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A Quick Note on Hume, Miracles, and the Apologists

A small point: It seems to me that the apologists tacitly concede more to Hume than is often noted. Narrowly construed, Hume's point was that one couldn't rationally believe that a miracle had occurred merely on the basis of the testimony of others[1]. And in practice, it appears that sophisticated apologists of the likes of Swinburne, Craig, Habermas, et al. agree with this much. For they base their case for the resurrection not on mere testimony, but rather on an inference to the best explanation of a set of data, such as, e.g., the crucifixion, the empty tomb, experiences of the disciples that seemed to be of Jesus after his death[2], and the origin of the Christian faith.[3]

[1] although I think Hume's claim is probably too strong on that head, at least on the "in principle" (as opposed to the "in fact") interpretation of it. Earman's work has persuaded me that one could pump up the probability of a miracle claim high enough for rational acceptance if the number of (sane, rational) testifiers was sufficiently large. I'm not so sure of Earman's larger critique of Hume on miracles, though. See, e.g., MIllican's reply to Earman's critique of Hume's argument.

[2] And even here, the basis for believing they had such experiences is not merely their saying so, but rather because the hypothesis that they had such experiences is, in turn, the best explanation of a range of data, such as their transformed lives, their willingness to live lives of hardship for their faith, their willingness to die a martyr's death, etc.

[3] Here is a sketch of the main reason why I'm not convinced of this argument, and here is a related criticism.


James A. Gibson said…
Is this really a concession? It would be interesting to look into the deist controversy and whether those who defended the resurrection relied on the testimony of the text without also making use of something akin to IBE. My worry is that if we weaken Hume's central point to what you say at the beginning of the post, neglecting the content relevant to point [1] at the bottom, we risk treating Hume as saying something so insubstantial since it may not be attacking what anyone at the time thought. And that would be an interpretation which we should avoid. Maybe you can check into this if you don't already know the answer - I don't know it, but I would bet against the weaker reading. (Btw., Tim McGrew knows the literature at the time very well. You may consider asking him.)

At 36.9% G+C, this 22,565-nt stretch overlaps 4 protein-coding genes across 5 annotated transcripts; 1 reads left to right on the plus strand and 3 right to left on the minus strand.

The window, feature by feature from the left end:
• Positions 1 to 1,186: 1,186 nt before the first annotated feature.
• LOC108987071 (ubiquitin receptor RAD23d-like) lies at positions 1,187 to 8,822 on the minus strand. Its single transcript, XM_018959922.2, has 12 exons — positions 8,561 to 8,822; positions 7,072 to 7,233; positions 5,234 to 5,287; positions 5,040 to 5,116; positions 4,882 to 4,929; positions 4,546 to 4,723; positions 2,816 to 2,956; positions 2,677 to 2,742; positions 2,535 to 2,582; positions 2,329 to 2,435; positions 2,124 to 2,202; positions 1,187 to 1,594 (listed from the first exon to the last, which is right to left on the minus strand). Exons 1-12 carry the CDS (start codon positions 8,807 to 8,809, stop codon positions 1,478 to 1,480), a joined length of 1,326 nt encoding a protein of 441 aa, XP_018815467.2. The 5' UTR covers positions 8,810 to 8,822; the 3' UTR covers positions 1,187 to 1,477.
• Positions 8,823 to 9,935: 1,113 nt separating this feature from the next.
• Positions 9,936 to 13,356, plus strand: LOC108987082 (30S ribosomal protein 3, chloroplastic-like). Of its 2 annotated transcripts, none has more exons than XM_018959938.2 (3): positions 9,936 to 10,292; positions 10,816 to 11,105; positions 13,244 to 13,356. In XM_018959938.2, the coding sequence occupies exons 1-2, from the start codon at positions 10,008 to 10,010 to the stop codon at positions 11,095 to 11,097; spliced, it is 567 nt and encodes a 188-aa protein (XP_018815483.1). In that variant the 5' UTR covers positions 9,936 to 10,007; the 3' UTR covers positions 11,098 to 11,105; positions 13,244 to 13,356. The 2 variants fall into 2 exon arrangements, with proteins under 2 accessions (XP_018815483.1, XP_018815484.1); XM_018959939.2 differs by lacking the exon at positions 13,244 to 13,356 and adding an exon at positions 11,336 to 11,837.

exapologist said…
Thanks, James. It seems to me that Hume's point, even given the narrow construal I've given it here, is an important one (at least on the "in fact" interpretation of it): as a matter of fact, no miracle claim is adequately supported merely in virtue of the testimony of others. For it effectively defeats simple appeals to the testimony of special revelation and tradition, as is common even today.

I think Hume went wrong, not in thinking that testimony is insufficient (at least in fact) to justify a miracle-claim, but rather in assuming that the only way to support a miracle-claim is via mere testimony, as is demonstrated by contemporary arguments for the resurrection. Such arguments use the biblical critical tools of source, form, and redaction criticism, as well as the so-called criteria of authenticity (multiple independent attestation, embarrassment, early strata, etc.), to establish "core facts" that then require explanation via abductive inference. Of course, I think those arguments have failed so far (see fn. 3 for a sketch of my reasons), but that's a separate issue.


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